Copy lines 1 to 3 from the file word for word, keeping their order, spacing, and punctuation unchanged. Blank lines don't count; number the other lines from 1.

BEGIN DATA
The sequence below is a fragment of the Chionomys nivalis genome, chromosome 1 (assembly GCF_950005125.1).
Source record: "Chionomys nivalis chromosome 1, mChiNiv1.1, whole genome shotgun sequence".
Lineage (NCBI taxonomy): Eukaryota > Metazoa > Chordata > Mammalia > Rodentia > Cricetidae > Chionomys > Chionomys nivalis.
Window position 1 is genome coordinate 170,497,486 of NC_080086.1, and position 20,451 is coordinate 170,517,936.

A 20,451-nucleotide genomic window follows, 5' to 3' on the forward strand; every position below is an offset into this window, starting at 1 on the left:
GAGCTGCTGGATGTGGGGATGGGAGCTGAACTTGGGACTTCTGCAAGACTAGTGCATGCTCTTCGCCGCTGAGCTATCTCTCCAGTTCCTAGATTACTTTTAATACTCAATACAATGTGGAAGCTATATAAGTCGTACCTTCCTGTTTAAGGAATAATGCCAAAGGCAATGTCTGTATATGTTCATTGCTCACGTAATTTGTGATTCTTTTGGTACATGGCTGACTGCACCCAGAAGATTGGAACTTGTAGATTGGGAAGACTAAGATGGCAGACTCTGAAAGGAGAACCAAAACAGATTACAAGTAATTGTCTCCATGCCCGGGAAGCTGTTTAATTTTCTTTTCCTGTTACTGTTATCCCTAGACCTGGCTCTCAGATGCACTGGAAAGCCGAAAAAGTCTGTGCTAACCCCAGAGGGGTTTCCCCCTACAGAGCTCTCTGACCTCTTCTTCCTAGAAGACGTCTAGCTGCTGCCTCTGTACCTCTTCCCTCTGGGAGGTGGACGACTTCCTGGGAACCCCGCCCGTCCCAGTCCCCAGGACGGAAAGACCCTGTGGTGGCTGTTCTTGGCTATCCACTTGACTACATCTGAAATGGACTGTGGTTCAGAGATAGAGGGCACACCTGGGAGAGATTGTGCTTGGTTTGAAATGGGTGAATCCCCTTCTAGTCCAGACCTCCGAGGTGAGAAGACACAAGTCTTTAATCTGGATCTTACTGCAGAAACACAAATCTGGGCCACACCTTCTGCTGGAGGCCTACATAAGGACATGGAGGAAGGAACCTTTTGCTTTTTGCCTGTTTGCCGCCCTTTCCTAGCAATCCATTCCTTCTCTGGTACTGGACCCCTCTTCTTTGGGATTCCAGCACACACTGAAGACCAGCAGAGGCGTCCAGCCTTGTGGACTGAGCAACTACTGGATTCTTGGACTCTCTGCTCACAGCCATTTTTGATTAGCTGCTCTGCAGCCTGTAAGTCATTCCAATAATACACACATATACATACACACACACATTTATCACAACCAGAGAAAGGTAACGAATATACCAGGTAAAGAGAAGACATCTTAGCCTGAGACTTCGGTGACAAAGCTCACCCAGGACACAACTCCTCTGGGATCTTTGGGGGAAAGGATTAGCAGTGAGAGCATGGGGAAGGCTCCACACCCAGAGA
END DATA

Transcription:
The sequence below is a fragment of the Chionomys nivalis genome, chromosome 1 (assembly GCF_950005125.1).
Source record: "Chionomys nivalis chromosome 1, mChiNiv1.1, whole genome shotgun sequence".
Lineage (NCBI taxonomy): Eukaryota > Metazoa > Chordata > Mammalia > Rodentia > Cricetidae > Chionomys > Chionomys nivalis.